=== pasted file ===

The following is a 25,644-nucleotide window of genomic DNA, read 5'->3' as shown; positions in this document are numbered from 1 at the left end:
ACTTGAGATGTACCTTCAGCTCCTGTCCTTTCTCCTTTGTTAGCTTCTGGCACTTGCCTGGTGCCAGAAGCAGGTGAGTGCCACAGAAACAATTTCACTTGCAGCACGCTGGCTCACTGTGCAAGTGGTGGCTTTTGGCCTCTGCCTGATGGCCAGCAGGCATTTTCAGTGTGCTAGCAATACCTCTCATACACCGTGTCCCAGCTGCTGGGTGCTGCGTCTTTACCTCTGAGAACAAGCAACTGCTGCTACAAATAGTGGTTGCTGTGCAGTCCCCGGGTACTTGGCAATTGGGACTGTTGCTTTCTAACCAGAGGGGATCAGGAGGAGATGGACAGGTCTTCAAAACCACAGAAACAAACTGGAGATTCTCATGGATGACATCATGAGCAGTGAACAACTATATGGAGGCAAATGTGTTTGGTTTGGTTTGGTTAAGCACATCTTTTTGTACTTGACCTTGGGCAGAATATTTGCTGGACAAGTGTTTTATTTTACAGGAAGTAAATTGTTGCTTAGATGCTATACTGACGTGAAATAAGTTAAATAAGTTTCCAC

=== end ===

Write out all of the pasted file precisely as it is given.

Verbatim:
The following is a 25,644-nucleotide window of genomic DNA, read 5'->3' as shown; positions in this document are numbered from 1 at the left end:
ACTTGAGATGTACCTTCAGCTCCTGTCCTTTCTCCTTTGTTAGCTTCTGGCACTTGCCTGGTGCCAGAAGCAGGTGAGTGCCACAGAAACAATTTCACTTGCAGCACGCTGGCTCACTGTGCAAGTGGTGGCTTTTGGCCTCTGCCTGATGGCCAGCAGGCATTTTCAGTGTGCTAGCAATACCTCTCATACACCGTGTCCCAGCTGCTGGGTGCTGCGTCTTTACCTCTGAGAACAAGCAACTGCTGCTACAAATAGTGGTTGCTGTGCAGTCCCCGGGTACTTGGCAATTGGGACTGTTGCTTTCTAACCAGAGGGGATCAGGAGGAGATGGACAGGTCTTCAAAACCACAGAAACAAACTGGAGATTCTCATGGATGACATCATGAGCAGTGAACAACTATATGGAGGCAAATGTGTTTGGTTTGGTTTGGTTAAGCACATCTTTTTGTACTTGACCTTGGGCAGAATATTTGCTGGACAAGTGTTTTATTTTACAGGAAGTAAATTGTTGCTTAGATGCTATACTGACGTGAAATAAGTTAAATAAGTTTCCAC